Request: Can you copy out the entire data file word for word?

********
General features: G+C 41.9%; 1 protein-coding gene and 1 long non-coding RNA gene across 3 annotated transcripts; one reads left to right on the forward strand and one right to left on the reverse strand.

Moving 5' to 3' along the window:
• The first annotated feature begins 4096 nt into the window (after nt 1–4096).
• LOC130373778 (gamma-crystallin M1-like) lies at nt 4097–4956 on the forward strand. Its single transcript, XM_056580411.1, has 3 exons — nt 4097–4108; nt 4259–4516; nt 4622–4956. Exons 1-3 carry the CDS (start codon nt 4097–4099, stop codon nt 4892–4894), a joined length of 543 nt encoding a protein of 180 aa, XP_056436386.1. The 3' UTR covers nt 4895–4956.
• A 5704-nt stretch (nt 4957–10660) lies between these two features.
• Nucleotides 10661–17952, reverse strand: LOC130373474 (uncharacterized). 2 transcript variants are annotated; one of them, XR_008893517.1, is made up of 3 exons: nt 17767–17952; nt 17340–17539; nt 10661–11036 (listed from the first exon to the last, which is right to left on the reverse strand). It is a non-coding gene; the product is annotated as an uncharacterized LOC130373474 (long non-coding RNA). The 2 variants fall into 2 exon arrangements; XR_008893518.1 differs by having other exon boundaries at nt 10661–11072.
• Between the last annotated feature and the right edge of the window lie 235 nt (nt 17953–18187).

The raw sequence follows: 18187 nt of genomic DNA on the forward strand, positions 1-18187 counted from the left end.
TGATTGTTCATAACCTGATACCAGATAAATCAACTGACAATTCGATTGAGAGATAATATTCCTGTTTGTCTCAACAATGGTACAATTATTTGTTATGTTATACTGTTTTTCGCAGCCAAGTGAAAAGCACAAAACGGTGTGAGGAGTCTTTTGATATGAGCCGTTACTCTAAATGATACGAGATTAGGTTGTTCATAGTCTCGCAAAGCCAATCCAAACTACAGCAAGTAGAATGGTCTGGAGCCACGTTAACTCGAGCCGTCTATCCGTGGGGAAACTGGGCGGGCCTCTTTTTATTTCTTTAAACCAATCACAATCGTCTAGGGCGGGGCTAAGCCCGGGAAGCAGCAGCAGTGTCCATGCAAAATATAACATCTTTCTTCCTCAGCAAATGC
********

General features: G+C 41.9%; 1 protein-coding gene and 1 long non-coding RNA gene across 3 annotated transcripts; one reads left to right on the forward strand and one right to left on the reverse strand.

Moving 5' to 3' along the window:
• The first annotated feature begins 4096 nt into the window (after nt 1–4096).
• LOC130373778 (gamma-crystallin M1-like) lies at nt 4097–4956 on the forward strand. Its single transcript, XM_056580411.1, has 3 exons — nt 4097–4108; nt 4259–4516; nt 4622–4956. Exons 1-3 carry the CDS (start codon nt 4097–4099, stop codon nt 4892–4894), a joined length of 543 nt encoding a protein of 180 aa, XP_056436386.1. The 3' UTR covers nt 4895–4956.
• A 5704-nt stretch (nt 4957–10660) lies between these two features.
• Nucleotides 10661–17952, reverse strand: LOC130373474 (uncharacterized). 2 transcript variants are annotated; one of them, XR_008893517.1, is made up of 3 exons: nt 17767–17952; nt 17340–17539; nt 10661–11036 (listed from the first exon to the last, which is right to left on the reverse strand). It is a non-coding gene; the product is annotated as an uncharacterized LOC130373474 (long non-coding RNA). The 2 variants fall into 2 exon arrangements; XR_008893518.1 differs by having other exon boundaries at nt 10661–11072.
• Between the last annotated feature and the right edge of the window lie 235 nt (nt 17953–18187).

The raw sequence follows: 18187 nt of genomic DNA on the forward strand, positions 1-18187 counted from the left end.
TGATTGTTCATAACCTGATACCAGATAAATCAACTGACAATTCGATTGAGAGATAATATTCCTGTTTGTCTCAACAATGGTACAATTATTTGTTATGTTATACTGTTTTTCGCAGCCAAGTGAAAAGCACAAAACGGTGTGAGGAGTCTTTTGATATGAGCCGTTACTCTAAATGATACGAGATTAGGTTGTTCATAGTCTCGCAAAGCCAATCCAAACTACAGCAAGTAGAATGGTCTGGAGCCACGTTAACTCGAGCCGTCTATCCGTGGGGAAACTGGGCGGGCCTCTTTTTATTTCTTTAAACCAATCACAATCGTCTAGGGCGGGGCTAAGCCCGGGAAGCAGCAGCAGTGTCCATGCAAAATATAACATCTTTCTTCCTCAGCAAATGC